Thumb joint pain

Grasp the thumb and pull it away from the palm as shown. Repeat two stretches, thumb joint pain times a day.

Use 2 fingers and pinch a clothes pin or chip clip. Repeat 10 times, three times per day. Expand a rubber band wrapped around your fingers. 10 repetitions, three times per day. Roll up some putty to create a small tubular section. Perform two sets of 10 pinches, three times a day.

Repeat 10 times, three times a day. Thumb joint pain is a highly discomforting and distressing symptom. It leaves a person perplexed, when it comes to performing even trivial daily activities, like brushing, writing, and so on. Thus, apart from its help in gripping objects, the thumb is an important part of our social life too. Hence, thumb pain or inability to use the thumb greatly loosens the grip on our daily routine. Due to the short length of the thumb and an innate human reflex to protect it, there are relatively few situations, where the thumb is actually injured. Thumb joint pain can be due to traumatic as well as degenerative causes.

Sports injuries are a special type of thumb injuries, and can be due to an acute cause or repetitive use over a prolonged period. These injuries not only affect the career profile of a player, but can sometimes force a player to take premature retirement from the game as well. Hence, thumb injuries, or rather any type of thumb joint pain, should not be taken lightly. Traumatic causes of thumb joint pain can be separated into fractures, dislocations, and ligament injuries. Generally, these are due to a sudden forceful movement of the thumb and are associated with severe thumb joint pain and swelling of the entire hand and wrist. Even a slight touch or movement of the thumb in any direction elicits thumb pain. A common sign of a thumb fracture is the presence of a clicking sensation in the thumb, which remains positive even in untreated old fractures of the thumb.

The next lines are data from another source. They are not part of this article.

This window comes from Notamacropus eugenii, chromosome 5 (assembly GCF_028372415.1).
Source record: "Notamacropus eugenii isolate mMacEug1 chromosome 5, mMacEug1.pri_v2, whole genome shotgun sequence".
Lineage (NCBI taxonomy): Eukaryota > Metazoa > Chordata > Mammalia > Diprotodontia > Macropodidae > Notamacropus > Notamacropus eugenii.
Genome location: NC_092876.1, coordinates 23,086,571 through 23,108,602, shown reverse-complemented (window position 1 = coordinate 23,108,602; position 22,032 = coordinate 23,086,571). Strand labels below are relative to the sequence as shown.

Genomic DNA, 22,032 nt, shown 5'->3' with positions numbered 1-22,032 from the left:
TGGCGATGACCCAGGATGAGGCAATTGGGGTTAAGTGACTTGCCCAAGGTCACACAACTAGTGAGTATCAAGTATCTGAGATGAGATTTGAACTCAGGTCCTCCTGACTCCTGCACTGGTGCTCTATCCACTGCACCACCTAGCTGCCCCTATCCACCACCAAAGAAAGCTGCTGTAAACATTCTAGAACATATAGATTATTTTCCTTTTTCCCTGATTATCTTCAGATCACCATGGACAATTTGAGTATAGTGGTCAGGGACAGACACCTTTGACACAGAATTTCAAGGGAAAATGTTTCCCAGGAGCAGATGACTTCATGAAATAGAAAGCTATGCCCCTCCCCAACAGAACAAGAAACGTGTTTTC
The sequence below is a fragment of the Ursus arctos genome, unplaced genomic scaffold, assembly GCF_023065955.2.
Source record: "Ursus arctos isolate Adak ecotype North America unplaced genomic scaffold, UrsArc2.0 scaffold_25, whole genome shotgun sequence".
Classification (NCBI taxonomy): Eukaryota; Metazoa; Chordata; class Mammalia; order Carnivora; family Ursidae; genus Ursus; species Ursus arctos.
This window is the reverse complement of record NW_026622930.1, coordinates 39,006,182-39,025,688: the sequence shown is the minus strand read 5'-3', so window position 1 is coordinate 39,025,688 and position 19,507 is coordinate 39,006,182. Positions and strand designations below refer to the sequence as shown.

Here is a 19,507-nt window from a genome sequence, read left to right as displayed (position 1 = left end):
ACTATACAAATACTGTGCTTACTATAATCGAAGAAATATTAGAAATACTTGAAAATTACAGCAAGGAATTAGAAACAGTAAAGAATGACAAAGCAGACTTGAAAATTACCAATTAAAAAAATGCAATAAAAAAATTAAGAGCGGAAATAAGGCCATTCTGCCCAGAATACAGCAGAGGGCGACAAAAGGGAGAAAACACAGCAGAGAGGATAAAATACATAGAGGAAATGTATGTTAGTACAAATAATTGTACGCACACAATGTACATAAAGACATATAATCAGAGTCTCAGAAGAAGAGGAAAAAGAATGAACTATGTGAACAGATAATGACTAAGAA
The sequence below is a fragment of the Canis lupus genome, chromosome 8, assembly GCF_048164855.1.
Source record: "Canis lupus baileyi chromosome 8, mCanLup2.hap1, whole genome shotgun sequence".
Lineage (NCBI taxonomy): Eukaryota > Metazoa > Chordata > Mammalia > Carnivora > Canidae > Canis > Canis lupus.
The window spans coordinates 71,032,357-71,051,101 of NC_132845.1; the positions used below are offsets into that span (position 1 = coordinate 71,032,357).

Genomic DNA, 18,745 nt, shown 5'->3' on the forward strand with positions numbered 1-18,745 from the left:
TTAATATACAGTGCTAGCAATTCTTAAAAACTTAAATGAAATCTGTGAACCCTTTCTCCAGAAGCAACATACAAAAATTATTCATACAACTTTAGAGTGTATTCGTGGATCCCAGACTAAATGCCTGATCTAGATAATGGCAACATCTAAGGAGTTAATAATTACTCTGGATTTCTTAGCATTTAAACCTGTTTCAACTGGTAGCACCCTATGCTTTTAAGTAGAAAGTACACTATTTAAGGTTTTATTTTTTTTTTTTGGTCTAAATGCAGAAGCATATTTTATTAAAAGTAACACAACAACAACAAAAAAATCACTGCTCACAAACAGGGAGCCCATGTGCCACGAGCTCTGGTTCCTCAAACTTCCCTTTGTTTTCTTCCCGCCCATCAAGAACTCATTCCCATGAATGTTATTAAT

It causes severe thumb joint pain, instability, and swelling. It is a rare thumb injury, but nearly always requires surgical treatment. Thumb joint pain may persist for months after this injury, due to premature thumb arthritis, even after surgical  treatment. They do not cause severe symptoms, are less common, and respond well to non-surgical treatment options. A fall on the thumb, which stretches the thumb sideways, is responsible for a UCL injury. Thumb joint pain, swelling, instability and severe bruising at the base of the thumb are some characteristic signs of a thumb ligament injury, which are mainly due to rupture of blood vessels along with the ligament. Untreated or neglected injuries can even progress to a compartment syndrome, which necessitates amputation of the entire hand.

Hence, appropriate medical care should be sought as early as possible ! When it occurs along with a fracture, it is called a fracture-dislocation of the thumb. Dislocation can occur at either of the joints, but is more common at the CMC joint at the base of the thumb, due to the innate reflexive response discussed above. An isolated dislocation of the thumb generally leads to restricted thumb movements, rather than the thumb joint instability, that occurs in other injuries of the thumb.

Thumb joint pain is felt typically on attempting to move the thumb, and there is considerably less swelling, because the joint capsule of the thumb, which is the actual site of injury, is less vascular and also less sensitive to pain. With changing lifestyle and technology, several new gadgets are being introduced, which cause thumb injury in a subtle manner. The most popular gadget in this regard, is a QWERTY keypad cellphone, which is very common among teenagers. The addictive fad of text messaging among teenagers and their ignorance towards its ill effects frequently takes a toll of their thumbs at a tender age. Apart from cellphones, the very keyboard, which we use for typing on our computer is no way inferior in insulting the thumb, and cause thumb joint pain similar to that seen in De Quervain’s tenosynovitis. This is especially applicable for those, who have learned typing or who type for professional needs, by using both hands simultaneously and not for an amateur typist, who types one letter after the other.